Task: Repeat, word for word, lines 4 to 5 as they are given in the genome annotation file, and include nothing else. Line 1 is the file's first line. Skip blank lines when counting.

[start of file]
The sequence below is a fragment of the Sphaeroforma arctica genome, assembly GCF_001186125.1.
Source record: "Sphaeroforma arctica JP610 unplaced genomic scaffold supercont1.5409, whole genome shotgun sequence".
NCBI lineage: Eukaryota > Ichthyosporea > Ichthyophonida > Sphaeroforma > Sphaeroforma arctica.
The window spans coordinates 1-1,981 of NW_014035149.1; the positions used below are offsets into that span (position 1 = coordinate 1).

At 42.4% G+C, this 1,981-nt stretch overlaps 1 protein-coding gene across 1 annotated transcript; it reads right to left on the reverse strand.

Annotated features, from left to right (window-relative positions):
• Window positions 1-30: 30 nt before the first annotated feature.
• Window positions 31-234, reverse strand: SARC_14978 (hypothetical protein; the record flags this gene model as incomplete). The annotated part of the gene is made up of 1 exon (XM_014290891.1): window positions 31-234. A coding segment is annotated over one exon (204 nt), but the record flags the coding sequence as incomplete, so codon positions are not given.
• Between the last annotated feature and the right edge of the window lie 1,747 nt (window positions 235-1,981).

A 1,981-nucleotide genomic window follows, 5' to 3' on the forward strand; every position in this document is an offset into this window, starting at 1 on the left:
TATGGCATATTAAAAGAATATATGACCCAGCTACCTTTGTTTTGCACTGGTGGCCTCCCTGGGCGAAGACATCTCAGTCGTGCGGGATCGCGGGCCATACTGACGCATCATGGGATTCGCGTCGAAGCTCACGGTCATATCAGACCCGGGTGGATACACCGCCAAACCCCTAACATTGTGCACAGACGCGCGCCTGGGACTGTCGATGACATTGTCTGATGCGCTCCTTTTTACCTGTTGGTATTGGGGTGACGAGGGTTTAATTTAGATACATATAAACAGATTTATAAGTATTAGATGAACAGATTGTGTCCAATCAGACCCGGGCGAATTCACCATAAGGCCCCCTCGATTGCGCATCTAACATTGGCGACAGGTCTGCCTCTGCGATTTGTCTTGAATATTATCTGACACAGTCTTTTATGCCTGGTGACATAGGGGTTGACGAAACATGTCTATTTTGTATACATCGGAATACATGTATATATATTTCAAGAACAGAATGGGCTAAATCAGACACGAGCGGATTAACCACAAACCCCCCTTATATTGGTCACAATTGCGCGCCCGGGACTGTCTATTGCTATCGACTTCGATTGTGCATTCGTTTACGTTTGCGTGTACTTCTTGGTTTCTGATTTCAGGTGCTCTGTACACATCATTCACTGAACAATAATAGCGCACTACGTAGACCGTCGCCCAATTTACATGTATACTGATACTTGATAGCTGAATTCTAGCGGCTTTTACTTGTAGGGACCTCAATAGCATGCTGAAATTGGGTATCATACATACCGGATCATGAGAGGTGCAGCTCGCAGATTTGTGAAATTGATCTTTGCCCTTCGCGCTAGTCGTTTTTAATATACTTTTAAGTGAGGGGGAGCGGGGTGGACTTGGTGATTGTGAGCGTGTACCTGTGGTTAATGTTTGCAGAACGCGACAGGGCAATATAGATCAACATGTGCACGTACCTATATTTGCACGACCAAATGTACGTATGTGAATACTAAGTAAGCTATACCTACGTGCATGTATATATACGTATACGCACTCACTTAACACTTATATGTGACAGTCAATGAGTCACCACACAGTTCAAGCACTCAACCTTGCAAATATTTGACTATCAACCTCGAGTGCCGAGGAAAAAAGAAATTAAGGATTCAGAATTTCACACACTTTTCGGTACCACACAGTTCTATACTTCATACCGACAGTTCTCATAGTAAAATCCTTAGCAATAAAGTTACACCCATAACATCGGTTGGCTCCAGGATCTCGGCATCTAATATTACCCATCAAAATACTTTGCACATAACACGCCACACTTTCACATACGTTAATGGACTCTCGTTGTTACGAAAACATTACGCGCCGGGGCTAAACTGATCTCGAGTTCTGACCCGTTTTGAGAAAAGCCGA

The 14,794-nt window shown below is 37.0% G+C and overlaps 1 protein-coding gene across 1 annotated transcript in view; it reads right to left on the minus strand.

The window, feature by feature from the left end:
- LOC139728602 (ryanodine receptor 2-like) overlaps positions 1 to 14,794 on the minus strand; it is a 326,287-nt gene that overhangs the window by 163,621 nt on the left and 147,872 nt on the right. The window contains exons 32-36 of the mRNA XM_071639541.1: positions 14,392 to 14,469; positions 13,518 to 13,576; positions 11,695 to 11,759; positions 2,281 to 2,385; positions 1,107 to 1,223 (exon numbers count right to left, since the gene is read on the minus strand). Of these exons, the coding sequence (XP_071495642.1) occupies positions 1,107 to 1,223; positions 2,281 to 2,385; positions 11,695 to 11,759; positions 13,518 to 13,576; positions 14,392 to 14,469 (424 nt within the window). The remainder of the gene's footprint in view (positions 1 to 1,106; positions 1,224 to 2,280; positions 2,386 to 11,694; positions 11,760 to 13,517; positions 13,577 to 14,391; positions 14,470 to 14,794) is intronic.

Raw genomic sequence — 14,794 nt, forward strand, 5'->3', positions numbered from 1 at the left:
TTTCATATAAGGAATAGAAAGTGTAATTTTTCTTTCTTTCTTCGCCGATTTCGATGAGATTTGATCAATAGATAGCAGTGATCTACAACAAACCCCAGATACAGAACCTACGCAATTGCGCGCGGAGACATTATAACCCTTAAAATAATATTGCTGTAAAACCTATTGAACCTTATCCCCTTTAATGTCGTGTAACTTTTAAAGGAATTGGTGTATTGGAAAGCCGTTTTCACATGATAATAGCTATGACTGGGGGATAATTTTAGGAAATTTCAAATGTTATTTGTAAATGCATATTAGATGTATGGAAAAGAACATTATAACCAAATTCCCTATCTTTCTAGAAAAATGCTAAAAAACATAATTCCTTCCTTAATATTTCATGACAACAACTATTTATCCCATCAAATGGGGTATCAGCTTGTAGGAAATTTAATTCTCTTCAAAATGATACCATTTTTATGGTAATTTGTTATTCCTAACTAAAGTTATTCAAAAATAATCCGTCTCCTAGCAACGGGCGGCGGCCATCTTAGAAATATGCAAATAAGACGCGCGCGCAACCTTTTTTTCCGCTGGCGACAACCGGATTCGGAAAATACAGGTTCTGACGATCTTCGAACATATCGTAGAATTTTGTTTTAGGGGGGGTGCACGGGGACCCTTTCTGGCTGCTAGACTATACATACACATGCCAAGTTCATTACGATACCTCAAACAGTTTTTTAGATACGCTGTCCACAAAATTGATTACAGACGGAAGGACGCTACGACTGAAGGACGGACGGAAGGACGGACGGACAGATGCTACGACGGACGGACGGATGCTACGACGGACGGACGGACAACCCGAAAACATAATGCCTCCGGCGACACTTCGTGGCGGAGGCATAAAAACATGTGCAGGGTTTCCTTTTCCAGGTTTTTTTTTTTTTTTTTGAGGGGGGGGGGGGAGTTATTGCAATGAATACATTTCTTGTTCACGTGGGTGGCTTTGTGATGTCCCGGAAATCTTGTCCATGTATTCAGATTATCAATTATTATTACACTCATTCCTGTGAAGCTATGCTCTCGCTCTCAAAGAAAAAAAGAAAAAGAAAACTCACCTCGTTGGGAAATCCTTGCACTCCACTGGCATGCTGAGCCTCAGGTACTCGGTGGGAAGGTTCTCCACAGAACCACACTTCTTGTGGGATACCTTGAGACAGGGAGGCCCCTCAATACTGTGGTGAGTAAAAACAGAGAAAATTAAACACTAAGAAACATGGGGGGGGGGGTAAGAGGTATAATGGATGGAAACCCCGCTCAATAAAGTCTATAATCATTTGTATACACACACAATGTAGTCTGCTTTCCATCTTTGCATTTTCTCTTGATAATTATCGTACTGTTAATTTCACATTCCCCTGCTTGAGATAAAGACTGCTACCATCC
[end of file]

The window spans coordinates 1-1,981 of NW_014035149.1; the positions used below are offsets into that span (position 1 = coordinate 1).

At 42.4% G+C, this 1,981-nt stretch overlaps 1 protein-coding gene across 1 annotated transcript; it reads right to left on the reverse strand.